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First look review: Science in Sport launches new Energy+Immune gel range

22 Aug 2017
Verdict:

Coming in three flavours, Science in Sport launches new Energy+Immune range aimed at supporting immune function

Price: 
£11 - six pack with two of each flavour
For 
The concept of a gel that looks after your immune system is clever and a step forward
Against 
Odd flavour choices may obscure the benefits of the range

If you were put on the spot to name three flavours that you would like to see made into energy gels, cranberry, elderberry and ginger would probably not be top of the list. 

In fact, the more you consider these flavours, the more you become baffled. Cranberry maybe, but ginger? No thank you. Elderberry? I'm not even sure what that is. 

Yet, these are the three flavours that nutrition experts Science In Sport have decided to release in their new GO Energy+Immune gel range, a range designed to support immune function with a particular focus on training and racing in bad weather. 

Cyclists and runners tend to be lean, and the lack of body fat coupled with exertion means that sickness can often be more common. With this in mind, SiS has developed this new range 'at the request of athletes who wanted to minimise problems associated with impaired immune function'.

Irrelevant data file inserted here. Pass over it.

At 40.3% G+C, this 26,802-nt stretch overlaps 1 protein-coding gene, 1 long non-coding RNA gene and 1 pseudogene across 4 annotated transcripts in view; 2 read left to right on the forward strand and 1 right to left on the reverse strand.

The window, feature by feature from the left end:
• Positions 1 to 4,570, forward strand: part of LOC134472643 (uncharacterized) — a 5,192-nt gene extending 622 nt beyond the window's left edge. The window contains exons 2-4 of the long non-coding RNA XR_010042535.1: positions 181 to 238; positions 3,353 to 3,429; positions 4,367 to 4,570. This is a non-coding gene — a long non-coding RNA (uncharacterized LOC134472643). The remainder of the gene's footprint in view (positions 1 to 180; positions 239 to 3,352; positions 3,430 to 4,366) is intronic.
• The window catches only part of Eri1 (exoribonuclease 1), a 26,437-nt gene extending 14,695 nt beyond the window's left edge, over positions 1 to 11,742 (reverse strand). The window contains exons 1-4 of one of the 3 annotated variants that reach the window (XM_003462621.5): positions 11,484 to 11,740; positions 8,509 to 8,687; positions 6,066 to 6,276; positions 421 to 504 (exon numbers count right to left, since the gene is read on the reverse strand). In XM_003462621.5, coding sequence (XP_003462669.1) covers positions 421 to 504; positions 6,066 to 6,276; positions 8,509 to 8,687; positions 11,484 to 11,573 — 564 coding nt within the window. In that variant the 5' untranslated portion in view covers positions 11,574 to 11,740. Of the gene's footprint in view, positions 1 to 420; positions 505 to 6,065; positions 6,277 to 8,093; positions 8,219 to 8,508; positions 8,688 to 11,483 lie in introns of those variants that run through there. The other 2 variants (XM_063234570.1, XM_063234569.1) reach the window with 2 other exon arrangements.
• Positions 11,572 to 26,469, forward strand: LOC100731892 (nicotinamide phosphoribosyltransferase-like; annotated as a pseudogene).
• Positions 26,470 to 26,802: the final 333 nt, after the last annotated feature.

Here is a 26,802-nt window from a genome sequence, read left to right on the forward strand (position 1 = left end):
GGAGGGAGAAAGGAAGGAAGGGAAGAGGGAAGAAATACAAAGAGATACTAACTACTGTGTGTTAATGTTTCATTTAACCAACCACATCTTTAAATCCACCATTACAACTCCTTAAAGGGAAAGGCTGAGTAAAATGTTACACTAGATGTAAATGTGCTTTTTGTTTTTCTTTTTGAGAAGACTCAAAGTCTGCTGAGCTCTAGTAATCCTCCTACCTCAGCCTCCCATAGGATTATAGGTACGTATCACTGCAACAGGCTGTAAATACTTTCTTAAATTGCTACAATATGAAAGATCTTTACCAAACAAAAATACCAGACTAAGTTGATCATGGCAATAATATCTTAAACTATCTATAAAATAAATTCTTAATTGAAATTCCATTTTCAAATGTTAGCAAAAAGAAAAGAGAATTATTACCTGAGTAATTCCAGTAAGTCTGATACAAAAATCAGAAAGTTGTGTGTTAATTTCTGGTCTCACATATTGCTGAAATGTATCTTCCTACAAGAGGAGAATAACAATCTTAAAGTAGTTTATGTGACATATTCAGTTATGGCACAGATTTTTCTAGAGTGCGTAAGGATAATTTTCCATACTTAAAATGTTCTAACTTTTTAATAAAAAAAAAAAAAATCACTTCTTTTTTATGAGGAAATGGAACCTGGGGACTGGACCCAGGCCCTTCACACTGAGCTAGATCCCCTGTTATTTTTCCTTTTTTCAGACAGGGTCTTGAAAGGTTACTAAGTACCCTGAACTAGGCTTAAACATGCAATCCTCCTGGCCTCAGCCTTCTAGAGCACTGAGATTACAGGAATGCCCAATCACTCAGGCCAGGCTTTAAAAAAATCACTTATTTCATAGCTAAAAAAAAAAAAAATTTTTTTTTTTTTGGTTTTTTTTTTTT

The harder you push your body the more exposed you become to bacteria and viruses. Then comes the sickness and fatigue that impedes your progress. We all know the drill. 

SiS is aiming to supply the body with the vitamins and minerals in a safe and effective way that will combat illness and keep you on the bike keeping you fit and performing at your best. If these gels do this, then its a thumbs up from us. 

Additionally, this goal of protecting the immune system hasn't skewed their approach to the gels main purpose, providing energy. The Science in Sport Energy+Immune gels will contain 22g of carbohydrate, the same as their standard energy gels. 

The proof is in the pudding

Whilst the promise of minerals and vitamins is all well and good, fundamentally, one thing remains key with energy gels and that is taste. 

Taste is obviously subjective. For example, I hate baked beans. The texture is not enjoyable and even the thought of tasting the tomato sauce makes my skin crawl. 

Yet, for millions baked beans are delicious, and enjoyed each day smothered over two slices of buttery toast with a sprinkling of cheddar cheese. 

On leaving the Cyclist office yesterday evening, I tried the Elderberry flavour and unfortunately, I cannot claim to be a fan. It just wasn't hitting any of the notes I look for in gel flavours. 

I am a fan of SiS more generally; the viscosity is an aspect I like and I am partial to their cola and pineapple flavours in particular. Yet, on first look, SiS may have missed the mark for me in terms of flavour choices on their new immune gel range. 

Of course, this is all irrelevant, because you may enjoy the taste of elderberry or cranberry or ginger. Personally, despite the promises of improved immune system defence, I will not be rushing to stock my back pockets with these gels on my next ride. 

However, we will further test these gels and see if their immune-defending attributes live up to the billing this Winter. 

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